When people come into our office for a consultation, they often bring with them many misconceptions about the family law courts, especially in regard to custody and parenting time. Below, we will clear up some of the most common areas of misconception about custody that we see among our clients.
No Greater Custody Rights for Married Parents
While a large portion of family law is dedicated to parties and children who are going through a divorce, there are also those cases in which the parents may have not been married to one another. Because so much of the case law is based on cases where the parties are divorced, it may lead people to believe that parties who were once married are treated differently than parties who were not. However, the laws regarding custody and parenting time in New Jersey are the same no matter the parents’ relationship status. When it comes to custody, the Court is primarily concerned with the best interest of the children, and they will act in a manner that they believe will achieve that goal.
In New Jersey, there are two types of custody: legal and physical. Legal custody dictates which party has the right to make decisions for the minor. The first and less common option is the designation of sole legal custody, which awards one of the parents all of the decision-making rights for the children. Most parents, however, share joint legal custody of their children, meaning that they are both responsible for making major decisions. These decisions generally include decisions about their health, education and overall welfare. Therefore, parents who share joint legal custody will need to work together to ensure that the children’s best interests are being served.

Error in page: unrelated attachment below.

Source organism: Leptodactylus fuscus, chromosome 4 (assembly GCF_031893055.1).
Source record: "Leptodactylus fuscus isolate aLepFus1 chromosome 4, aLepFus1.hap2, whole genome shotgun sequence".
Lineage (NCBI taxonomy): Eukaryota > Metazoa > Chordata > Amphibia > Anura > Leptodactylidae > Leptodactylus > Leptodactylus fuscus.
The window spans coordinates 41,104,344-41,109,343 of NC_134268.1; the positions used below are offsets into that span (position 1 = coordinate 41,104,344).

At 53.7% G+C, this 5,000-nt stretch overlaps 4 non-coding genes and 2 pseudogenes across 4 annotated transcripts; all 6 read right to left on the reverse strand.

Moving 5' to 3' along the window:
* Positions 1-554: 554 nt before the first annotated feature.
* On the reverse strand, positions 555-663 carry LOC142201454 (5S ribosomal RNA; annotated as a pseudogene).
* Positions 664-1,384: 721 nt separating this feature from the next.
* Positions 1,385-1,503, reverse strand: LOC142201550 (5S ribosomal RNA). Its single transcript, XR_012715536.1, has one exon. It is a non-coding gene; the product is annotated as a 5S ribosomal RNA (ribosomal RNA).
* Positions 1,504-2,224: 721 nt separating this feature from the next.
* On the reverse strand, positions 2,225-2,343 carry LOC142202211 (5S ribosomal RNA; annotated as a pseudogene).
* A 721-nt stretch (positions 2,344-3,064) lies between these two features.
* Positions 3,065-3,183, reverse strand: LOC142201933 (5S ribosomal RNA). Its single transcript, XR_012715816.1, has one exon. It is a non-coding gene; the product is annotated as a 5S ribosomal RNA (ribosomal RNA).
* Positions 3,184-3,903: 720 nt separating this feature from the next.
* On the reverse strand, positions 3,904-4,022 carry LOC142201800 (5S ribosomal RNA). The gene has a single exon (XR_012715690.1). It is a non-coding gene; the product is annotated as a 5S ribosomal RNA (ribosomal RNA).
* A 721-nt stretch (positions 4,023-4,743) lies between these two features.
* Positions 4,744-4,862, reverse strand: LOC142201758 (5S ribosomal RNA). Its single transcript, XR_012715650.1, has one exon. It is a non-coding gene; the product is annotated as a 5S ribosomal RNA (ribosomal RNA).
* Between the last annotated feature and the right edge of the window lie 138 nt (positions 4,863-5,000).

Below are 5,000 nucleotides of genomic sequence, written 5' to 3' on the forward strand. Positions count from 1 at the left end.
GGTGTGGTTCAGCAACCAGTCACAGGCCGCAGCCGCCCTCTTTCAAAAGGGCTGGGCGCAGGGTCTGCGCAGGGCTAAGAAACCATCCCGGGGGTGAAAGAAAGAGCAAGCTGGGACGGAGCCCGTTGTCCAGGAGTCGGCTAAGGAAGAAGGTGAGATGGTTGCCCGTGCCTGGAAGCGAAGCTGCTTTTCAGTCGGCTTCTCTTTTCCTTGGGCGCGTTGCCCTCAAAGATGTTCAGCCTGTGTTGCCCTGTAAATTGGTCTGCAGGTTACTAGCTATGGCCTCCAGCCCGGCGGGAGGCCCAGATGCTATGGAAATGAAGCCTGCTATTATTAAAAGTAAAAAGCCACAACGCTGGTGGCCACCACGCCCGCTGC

For example, parents who share joint legal custody of their children will need to communicate with one another to decide if a recommended surgery is absolutely necessary or if an alternative might exist. They may also need to weigh the potential of a child taking a certain medication, or perhaps limiting activities in order to excel in school.
Parents must also determine what the best arrangement is for the physical custody of the children – in other words, the arrangement that will best allow the children to excel with regard to how much time they spend with each parent. In some families, this may mean a true 50/50 arrangement, with the children spending an equal amount of time with each parent. In others, this may not make sense given one party’s work obligations or schedule. It’s a difficult decision, but a very important one, as it is one of the first steps in ensuring that the children’s best interests remain a top priority.
No More Tender Years Doctrine
Years ago, the Courts took the position that until a certain age – generally thought to be approximately 7 years old – children were in their “tender years.” Under this mentality, the Courts determined that it was in the best interest of these younger children to spend the majority of the time with their mothers, who were thought to be the more necessary parent to the child’s development in the early years.
However, the tender years doctrine has been done away with over the years. The Courts and social sciences have acknowledged that both parents have important roles in raising their children from a very young age. There is no longer a preference in custody given to the mother simply because that is what society dictates. Instead, it is becoming increasingly more common for the Courts to recommend significant parenting time for both parents. While it may not always be practicable or in the children’s best interest that a true 50/50 custody schedule be put into effect, the old “standard” parenting time schedule for fathers of every other weekend has largely been replaced by movement toward a more shared schedule.
If you have questions about custody and parenting time rights of unmarried couples in New Jersey, contact the attorneys of DeTorres & DeGeorge today to schedule a consultation.